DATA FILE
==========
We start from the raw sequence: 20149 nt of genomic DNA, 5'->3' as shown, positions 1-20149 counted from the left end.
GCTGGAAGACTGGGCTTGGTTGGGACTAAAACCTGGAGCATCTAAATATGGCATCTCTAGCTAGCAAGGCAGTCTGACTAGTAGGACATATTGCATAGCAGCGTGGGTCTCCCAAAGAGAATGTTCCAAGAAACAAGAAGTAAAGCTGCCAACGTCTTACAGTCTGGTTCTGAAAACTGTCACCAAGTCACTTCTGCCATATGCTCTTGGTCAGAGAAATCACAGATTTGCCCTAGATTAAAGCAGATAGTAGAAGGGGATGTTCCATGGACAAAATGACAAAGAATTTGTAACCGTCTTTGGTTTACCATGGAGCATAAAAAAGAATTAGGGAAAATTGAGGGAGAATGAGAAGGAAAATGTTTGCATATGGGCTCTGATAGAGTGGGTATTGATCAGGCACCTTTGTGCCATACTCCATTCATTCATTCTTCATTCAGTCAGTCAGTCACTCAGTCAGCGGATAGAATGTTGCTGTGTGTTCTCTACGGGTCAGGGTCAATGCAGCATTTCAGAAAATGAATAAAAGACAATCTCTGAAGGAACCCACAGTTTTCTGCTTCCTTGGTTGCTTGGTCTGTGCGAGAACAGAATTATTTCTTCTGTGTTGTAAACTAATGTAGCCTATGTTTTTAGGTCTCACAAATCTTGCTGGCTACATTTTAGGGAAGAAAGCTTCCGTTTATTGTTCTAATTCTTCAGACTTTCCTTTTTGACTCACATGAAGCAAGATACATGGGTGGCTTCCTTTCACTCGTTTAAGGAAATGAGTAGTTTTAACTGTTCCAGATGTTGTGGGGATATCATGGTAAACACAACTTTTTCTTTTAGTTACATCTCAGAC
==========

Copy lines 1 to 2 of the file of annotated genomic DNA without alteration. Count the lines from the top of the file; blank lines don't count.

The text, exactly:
We start from the raw sequence: 20149 nt of genomic DNA, 5'->3' as shown, positions 1-20149 counted from the left end.
GCTGGAAGACTGGGCTTGGTTGGGACTAAAACCTGGAGCATCTAAATATGGCATCTCTAGCTAGCAAGGCAGTCTGACTAGTAGGACATATTGCATAGCAGCGTGGGTCTCCCAAAGAGAATGTTCCAAGAAACAAGAAGTAAAGCTGCCAACGTCTTACAGTCTGGTTCTGAAAACTGTCACCAAGTCACTTCTGCCATATGCTCTTGGTCAGAGAAATCACAGATTTGCCCTAGATTAAAGCAGATAGTAGAAGGGGATGTTCCATGGACAAAATGACAAAGAATTTGTAACCGTCTTTGGTTTACCATGGAGCATAAAAAAGAATTAGGGAAAATTGAGGGAGAATGAGAAGGAAAATGTTTGCATATGGGCTCTGATAGAGTGGGTATTGATCAGGCACCTTTGTGCCATACTCCATTCATTCATTCTTCATTCAGTCAGTCAGTCACTCAGTCAGCGGATAGAATGTTGCTGTGTGTTCTCTACGGGTCAGGGTCAATGCAGCATTTCAGAAAATGAATAAAAGACAATCTCTGAAGGAACCCACAGTTTTCTGCTTCCTTGGTTGCTTGGTCTGTGCGAGAACAGAATTATTTCTTCTGTGTTGTAAACTAATGTAGCCTATGTTTTTAGGTCTCACAAATCTTGCTGGCTACATTTTAGGGAAGAAAGCTTCCGTTTATTGTTCTAATTCTTCAGACTTTCCTTTTTGACTCACATGAAGCAAGATACATGGGTGGCTTCCTTTCACTCGTTTAAGGAAATGAGTAGTTTTAACTGTTCCAGATGTTGTGGGGATATCATGGTAAACACAACTTTTTCTTTTAGTTACATCTCAGAC